The effects presented in the other two performances analyzed by Mr. Britland are variations and refinements of the effects discussed above. Of particular interest is the fact that on The Parkinson Show the book test fails, and yet Canasta is able to bring the experiment to a conclusion that the audience finds completely satisfactory. Canasta's audience management and situational control were magnificent, and these abilities elevated simple methods to the point where they were unfathomable. In addition, Canasta was a master "de-constructionist." The instant an effect was over, he would begin to demolish the spectators' ability to reconstruct the method. Few contemporary magicians make use of this very powerful technique. (Juan Tamariz is one of the current masters of exploiting this type of misinformation.)

David Britland does a fine job deducing and analyzing Canasta's methods. In particular, he emphasizes Canasta's psychological techniques, which are the real secrets. These are techniques that can only be acquired by thousands of performances in front of real people. Canasta also had no fear of failure, and consequently miracles occurred more often than not. I'm sure that one of the reasons that Canasta had no imitators is that few magicians are willing to pay the price to master these types of techniques.

Chan Canasta - A Remarkable Man is a fascinating book about a fascinating character. I doubt that many magicians will even give these tricks a try, and that's a pity, because the routines here are the stuff miracles are made of. Recommended.

(A number of errors appear in this book, due to a misstep in the printing process. Martin Breese will be offering a free supplement that will address these errors and will include additional photos and information. This supplement will be available in November. By the way, only a limited number of copies of this book were printed. A second limited printing is planned, and the price will stay at $100. For information on the reprint or the supplement you may want to contact Martin Breese at [email protected].)

Neo - Magic Artistry

By S. H. Sharpe. 6 x 9 hardcover with dustjacket. 390 pages. $50 plus $5 p&h in US (foreign orders add $15 p&h). From The Miracle Factory, 6113 Roosevelt, Suite 101, Seattle, WA 98115. Phone orders: 877-707-4268.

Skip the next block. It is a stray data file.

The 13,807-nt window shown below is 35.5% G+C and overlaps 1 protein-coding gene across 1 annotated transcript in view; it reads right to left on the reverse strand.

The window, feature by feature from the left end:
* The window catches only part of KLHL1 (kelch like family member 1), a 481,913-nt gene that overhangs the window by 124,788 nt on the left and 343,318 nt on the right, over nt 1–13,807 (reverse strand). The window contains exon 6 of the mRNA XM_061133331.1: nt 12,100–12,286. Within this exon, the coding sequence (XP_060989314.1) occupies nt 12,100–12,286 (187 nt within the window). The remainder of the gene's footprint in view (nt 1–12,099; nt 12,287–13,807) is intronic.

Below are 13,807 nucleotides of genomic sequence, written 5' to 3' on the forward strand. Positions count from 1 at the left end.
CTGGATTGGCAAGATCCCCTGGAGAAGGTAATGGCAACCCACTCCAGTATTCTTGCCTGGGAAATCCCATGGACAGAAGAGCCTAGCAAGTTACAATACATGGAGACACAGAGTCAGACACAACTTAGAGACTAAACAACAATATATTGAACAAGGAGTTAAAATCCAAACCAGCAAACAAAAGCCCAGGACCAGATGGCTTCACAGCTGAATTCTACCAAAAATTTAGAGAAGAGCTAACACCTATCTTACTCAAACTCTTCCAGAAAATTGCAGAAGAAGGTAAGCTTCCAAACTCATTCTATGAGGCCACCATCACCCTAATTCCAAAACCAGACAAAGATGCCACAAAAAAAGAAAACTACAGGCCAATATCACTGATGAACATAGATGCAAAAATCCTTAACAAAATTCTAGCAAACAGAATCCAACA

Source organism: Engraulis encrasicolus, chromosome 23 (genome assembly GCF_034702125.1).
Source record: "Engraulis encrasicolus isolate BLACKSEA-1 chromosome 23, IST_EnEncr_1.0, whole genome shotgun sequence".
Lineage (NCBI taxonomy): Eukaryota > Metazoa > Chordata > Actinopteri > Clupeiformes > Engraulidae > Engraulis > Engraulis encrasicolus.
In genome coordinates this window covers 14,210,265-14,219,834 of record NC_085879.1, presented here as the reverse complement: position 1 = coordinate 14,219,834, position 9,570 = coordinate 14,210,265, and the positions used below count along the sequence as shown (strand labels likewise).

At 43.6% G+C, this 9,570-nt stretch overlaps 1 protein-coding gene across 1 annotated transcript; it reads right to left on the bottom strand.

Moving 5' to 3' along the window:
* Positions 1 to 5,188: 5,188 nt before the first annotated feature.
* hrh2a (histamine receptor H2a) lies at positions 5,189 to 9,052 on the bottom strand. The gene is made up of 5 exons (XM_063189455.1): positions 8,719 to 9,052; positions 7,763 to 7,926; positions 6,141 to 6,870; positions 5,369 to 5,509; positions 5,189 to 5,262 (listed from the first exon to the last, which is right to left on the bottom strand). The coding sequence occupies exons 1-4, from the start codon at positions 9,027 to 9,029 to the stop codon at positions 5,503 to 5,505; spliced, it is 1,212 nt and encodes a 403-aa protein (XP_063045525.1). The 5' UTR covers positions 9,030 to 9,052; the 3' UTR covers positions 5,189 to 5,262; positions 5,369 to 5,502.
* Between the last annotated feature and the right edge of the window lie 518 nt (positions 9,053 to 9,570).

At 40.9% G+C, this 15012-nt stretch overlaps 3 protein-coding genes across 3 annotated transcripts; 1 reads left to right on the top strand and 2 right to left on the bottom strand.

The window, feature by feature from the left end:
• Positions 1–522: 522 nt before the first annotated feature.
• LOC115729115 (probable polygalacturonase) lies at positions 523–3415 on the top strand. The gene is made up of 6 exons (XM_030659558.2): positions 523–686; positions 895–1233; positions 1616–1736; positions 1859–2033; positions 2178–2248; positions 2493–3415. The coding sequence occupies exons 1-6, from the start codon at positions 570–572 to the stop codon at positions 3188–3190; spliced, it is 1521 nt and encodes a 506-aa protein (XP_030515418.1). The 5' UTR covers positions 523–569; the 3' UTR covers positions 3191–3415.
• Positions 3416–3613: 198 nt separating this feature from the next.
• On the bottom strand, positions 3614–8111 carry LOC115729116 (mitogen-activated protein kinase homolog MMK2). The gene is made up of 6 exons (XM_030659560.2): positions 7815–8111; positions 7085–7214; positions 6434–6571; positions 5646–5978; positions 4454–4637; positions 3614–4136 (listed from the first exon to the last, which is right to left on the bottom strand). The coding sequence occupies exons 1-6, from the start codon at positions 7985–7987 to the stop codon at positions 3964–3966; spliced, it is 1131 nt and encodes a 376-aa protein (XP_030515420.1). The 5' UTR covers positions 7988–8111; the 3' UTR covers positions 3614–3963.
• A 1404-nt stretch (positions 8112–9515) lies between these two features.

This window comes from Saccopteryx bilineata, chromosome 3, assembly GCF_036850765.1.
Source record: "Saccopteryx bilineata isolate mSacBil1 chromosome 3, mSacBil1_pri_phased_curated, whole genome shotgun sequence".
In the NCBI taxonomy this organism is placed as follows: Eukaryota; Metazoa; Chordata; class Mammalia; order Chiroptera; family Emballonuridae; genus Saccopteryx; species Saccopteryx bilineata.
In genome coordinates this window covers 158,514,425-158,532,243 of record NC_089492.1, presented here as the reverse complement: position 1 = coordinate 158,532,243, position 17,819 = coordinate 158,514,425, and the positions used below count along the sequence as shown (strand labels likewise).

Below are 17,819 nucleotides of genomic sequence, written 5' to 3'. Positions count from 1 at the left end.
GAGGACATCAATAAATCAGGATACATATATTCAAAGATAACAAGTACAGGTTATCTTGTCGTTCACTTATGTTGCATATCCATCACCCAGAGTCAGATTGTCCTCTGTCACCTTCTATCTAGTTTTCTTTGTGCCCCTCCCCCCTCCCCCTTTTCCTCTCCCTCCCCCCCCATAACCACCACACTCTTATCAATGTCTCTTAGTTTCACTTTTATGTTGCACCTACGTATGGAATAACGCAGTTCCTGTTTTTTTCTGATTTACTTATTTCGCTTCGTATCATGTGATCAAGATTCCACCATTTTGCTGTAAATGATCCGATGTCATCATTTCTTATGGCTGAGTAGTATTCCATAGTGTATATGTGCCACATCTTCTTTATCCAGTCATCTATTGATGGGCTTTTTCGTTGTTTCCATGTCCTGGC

When Todd Karr (the publisher of Neo-Magic Artistry) was 18 he wrote to Sam Sharpe to ask if he could publish Sharpe's Words of Wonder. The book found a small but enthusiastic audience (including Doug Henning) and marked a resurgence in interest in Sharpe's books. The four-volume series Conjuror's Secrets was published, new versions of Salutations to Robert-Houdin and Devant's Delightful Delusions were released, and his 1937 book Ponsin on Conjuring was reprinted. The Magic Castle awarded Sharpe a Literary Fellowship.

This recognition of Sharpe's work was gratifying, for his publishing ventures had never been particularly successful. Neo Magic (which forms the major part of Neo - Magic Artistry) was originally published in 1932. Sharpe had to pay for the printing. He only broke even on the project. The 500 copies of the first edition sold moderately; the unsold copies were lost during World War II. The second edition of 750 copies was marred by shoddy workmanship and many typographical errors.

Sam Sharpe died on July 27, 1992. He had continued to revise and rework his material in the hope that Neo Magic and the three booklets that followed it (Conjured Up, Good Conjuring, and Great Magic) would be published in one volume. He planned this combined edition with Martin Breese, but did not live to see it completed. Todd Karr's company, The Miracle Factory, has finally realized Sam Sharpe's dream and has made Neo - Magic Artistry available to a contemporary audience. The book is remarkable, and I could easily spend the entire column discussing it. Unfortunately, I don't have that luxury, so I can only touch on a few points.